REEL Cinemas director Sunil Suri was sat in the back of a taxi, returning home to the east Midlands after another whistle-stop tour of his chain’s 15 cinemas when we caught up with him over a video call last week. How technology has moved on since Farnham’s last cinema, the Regal, closed its doors in 1985...

From next Friday, February 2, Sunil will have a 16th cinema to add to his itinerary with the opening of the new six-screen state-of-the-art multiplex at the heart of Farnham’s Brightwells Yard development.

Over the course of our conversation, and Sunil’s taxi ride, we discussed his own remarkable journey from conflict resolution in east Africa to running his family’s cinema empire, the health of the industry, and the much-anticipated return of a cinema to this corner of west Surrey.

Daniel Gee: Sunil, you’ve been on quite a journey looking at your website – can you walk us through how you came to be director of REEL Cinemas?

Sunil Suri: Certainly, I did have a bit of a journey to where I am today. At university my interest was in international affairs, and afterwards I spent five years in conflict negotiation. 

Then around the time of Brexit, I found myself in east Africa, contemplating what I should do next. During this period, I spent a bit of time with my father, who founded REEL in 2001, driving across the UK. I felt a pull to work closer to home, which led me to embark on a social entrepreneurship journey. This involved various start-ups, including a net-zero venture aimed at creating a million green jobs in ten years. 

However, when my father decided to step back from the companies he founded, I had a decision to make. So in December 2022, I stepped into the role of the full-time director of REEL Cinemas.

DG: It’s quite a step change. Are there many transferable skills between conflict resolution and running a cinema chain?

SS: I was always very impact focused and many of the community building skills on those start-ups are transferable, in terms of how we think about cinemas and how we think about our future.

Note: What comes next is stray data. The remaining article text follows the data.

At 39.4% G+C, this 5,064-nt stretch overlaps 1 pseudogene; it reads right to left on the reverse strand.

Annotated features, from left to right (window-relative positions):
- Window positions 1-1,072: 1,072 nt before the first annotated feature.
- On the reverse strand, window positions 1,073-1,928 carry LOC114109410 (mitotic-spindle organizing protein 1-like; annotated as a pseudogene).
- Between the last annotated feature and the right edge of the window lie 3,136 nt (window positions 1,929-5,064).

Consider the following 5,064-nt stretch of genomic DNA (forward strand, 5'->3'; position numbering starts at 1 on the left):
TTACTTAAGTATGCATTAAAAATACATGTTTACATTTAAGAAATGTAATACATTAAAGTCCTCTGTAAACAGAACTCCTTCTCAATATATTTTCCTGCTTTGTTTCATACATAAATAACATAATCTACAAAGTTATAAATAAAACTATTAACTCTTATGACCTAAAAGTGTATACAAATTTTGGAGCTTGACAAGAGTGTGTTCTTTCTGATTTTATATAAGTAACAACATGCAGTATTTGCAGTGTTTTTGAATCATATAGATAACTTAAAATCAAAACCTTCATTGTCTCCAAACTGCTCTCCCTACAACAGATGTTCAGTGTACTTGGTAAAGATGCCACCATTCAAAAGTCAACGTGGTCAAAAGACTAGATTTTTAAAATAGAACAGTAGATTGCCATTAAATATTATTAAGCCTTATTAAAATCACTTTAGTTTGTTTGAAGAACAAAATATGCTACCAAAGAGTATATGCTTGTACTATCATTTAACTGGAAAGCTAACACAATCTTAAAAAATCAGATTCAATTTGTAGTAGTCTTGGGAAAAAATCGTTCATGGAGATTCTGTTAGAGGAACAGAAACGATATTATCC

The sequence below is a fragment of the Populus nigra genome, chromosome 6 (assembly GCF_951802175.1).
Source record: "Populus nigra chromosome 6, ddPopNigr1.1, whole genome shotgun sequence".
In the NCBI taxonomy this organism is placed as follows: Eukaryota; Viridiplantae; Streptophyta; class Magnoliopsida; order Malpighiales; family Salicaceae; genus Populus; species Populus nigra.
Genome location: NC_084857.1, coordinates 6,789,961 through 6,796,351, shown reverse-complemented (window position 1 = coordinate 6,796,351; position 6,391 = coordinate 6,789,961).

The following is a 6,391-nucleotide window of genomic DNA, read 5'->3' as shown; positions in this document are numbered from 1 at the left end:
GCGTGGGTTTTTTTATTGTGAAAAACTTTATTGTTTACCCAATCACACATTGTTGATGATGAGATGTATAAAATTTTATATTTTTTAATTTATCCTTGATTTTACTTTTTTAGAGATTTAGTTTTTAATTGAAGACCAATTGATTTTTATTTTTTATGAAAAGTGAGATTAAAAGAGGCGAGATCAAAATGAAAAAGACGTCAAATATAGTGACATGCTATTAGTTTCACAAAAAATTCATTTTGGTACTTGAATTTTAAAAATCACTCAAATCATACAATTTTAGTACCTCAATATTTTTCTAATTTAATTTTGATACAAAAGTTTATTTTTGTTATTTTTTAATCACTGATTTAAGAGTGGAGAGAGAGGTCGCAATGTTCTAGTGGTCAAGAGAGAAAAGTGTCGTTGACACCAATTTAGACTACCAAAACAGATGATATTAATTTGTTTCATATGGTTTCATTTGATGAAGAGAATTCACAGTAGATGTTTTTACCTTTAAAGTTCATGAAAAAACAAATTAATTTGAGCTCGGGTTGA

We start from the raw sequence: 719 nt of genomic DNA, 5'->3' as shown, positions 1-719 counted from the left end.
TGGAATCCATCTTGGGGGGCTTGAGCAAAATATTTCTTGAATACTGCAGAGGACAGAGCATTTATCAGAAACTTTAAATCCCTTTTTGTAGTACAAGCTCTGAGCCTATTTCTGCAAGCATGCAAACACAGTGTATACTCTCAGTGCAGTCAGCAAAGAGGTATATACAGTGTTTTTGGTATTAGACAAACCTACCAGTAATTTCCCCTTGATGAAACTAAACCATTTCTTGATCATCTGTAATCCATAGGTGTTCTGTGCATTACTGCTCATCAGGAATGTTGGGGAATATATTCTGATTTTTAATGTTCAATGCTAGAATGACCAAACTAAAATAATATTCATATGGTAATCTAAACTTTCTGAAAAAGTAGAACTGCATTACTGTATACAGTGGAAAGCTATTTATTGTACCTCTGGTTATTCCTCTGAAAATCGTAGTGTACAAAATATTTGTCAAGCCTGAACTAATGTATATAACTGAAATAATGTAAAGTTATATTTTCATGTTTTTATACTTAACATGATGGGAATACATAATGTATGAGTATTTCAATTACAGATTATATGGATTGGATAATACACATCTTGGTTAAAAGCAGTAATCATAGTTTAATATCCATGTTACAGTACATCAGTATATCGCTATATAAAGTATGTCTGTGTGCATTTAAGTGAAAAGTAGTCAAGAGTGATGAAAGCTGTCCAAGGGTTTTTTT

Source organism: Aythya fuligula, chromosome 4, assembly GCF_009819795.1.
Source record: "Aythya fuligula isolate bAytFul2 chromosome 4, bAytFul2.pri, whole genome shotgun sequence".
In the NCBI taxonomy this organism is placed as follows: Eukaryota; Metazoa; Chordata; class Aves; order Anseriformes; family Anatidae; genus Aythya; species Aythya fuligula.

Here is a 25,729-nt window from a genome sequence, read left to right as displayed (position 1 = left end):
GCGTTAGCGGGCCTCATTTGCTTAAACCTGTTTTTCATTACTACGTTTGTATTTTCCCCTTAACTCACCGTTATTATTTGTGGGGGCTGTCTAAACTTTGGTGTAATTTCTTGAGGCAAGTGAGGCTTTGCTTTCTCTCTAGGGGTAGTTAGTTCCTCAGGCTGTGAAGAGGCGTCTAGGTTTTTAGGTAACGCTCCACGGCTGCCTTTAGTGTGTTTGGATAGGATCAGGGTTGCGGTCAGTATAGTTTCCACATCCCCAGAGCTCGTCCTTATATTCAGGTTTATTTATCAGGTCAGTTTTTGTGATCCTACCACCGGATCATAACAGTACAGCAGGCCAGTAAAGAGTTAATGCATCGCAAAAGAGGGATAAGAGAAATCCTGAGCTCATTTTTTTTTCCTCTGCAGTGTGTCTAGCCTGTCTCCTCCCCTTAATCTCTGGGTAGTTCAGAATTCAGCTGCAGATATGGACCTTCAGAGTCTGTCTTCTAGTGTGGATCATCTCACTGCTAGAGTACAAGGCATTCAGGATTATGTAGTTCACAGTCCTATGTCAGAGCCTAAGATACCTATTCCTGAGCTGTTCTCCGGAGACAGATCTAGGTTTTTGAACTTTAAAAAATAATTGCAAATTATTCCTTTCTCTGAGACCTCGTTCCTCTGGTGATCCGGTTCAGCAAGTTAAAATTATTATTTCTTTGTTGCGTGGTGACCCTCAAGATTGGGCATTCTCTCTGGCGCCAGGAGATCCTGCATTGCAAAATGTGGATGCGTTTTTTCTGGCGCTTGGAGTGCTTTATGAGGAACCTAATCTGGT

DG: I had a look around the new cinema recently and it’s such a huge asset for Farnham. It’s been almost 40 years since Farnham last had a cinema and the town’s just so excited about it coming back. On the REEL website, ‘community’ comes up an awful lot. Why is that so important to REEL?

SS: There are a lot of cinemas across the country. You have your Vues, your Cineworlds and Odeons, the multiplex model, and we’ve got a lot of respect for what they do. There are also the Curzons and the Everymans, and I’ve also got a lot of respect for what they’ve pushed forward in terms of that premium model. 

But one size doesn’t fit all, and I want to create an exceptional experience as a base level, even in our standard screens, at affordable prices.

Firstly we are a cinema. But we are also a venue, and our doors are open for the people of Farnham to use it, and to approach us and tell us how they might want to use it.

DG: REEL Cinemas had 1.8 million customers last year, an impressive figure. However, given the industry changes because of the pandemic and the rise of streaming services, how do you feel about these attendance figures, and what trends are you observing?

SS:  Farnham is different for REEL because typically we position ourselves in towns with a different level of affluence. And so Farnham, I think it’s just going to be another addition to the success story of the company. 

We’re not immune to falling attendance – it would be untrue to say that we’re not. Everyone in the cinema industry recognises those changes in the overall business model since the pandemic, which accelerated streaming.